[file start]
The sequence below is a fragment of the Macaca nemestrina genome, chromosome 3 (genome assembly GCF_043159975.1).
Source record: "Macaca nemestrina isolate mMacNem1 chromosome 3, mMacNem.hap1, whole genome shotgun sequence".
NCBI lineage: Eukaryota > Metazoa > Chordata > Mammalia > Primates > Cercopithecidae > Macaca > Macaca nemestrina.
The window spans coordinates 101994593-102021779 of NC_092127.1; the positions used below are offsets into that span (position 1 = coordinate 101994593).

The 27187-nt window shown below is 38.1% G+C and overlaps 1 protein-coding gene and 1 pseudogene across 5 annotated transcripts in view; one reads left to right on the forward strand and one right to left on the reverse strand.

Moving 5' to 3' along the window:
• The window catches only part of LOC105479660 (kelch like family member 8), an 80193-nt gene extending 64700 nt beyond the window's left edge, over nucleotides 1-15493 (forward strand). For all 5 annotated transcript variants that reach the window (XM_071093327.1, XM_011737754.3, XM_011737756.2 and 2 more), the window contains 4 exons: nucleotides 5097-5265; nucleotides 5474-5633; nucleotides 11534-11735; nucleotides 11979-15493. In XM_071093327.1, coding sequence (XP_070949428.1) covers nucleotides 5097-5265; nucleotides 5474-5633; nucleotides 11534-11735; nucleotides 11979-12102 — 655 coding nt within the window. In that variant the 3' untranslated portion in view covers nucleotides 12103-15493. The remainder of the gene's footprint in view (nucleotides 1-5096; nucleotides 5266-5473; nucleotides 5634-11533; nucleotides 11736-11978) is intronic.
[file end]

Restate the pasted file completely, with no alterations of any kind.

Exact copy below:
The sequence below is a fragment of the Macaca nemestrina genome, chromosome 3 (genome assembly GCF_043159975.1).
Source record: "Macaca nemestrina isolate mMacNem1 chromosome 3, mMacNem.hap1, whole genome shotgun sequence".
NCBI lineage: Eukaryota > Metazoa > Chordata > Mammalia > Primates > Cercopithecidae > Macaca > Macaca nemestrina.
The window spans coordinates 101994593-102021779 of NC_092127.1; the positions used below are offsets into that span (position 1 = coordinate 101994593).

The 27187-nt window shown below is 38.1% G+C and overlaps 1 protein-coding gene and 1 pseudogene across 5 annotated transcripts in view; one reads left to right on the forward strand and one right to left on the reverse strand.

Moving 5' to 3' along the window:
• The window catches only part of LOC105479660 (kelch like family member 8), an 80193-nt gene extending 64700 nt beyond the window's left edge, over nucleotides 1-15493 (forward strand). For all 5 annotated transcript variants that reach the window (XM_071093327.1, XM_011737754.3, XM_011737756.2 and 2 more), the window contains 4 exons: nucleotides 5097-5265; nucleotides 5474-5633; nucleotides 11534-11735; nucleotides 11979-15493. In XM_071093327.1, coding sequence (XP_070949428.1) covers nucleotides 5097-5265; nucleotides 5474-5633; nucleotides 11534-11735; nucleotides 11979-12102 — 655 coding nt within the window. In that variant the 3' untranslated portion in view covers nucleotides 12103-15493. The remainder of the gene's footprint in view (nucleotides 1-5096; nucleotides 5266-5473; nucleotides 5634-11533; nucleotides 11736-11978) is intronic.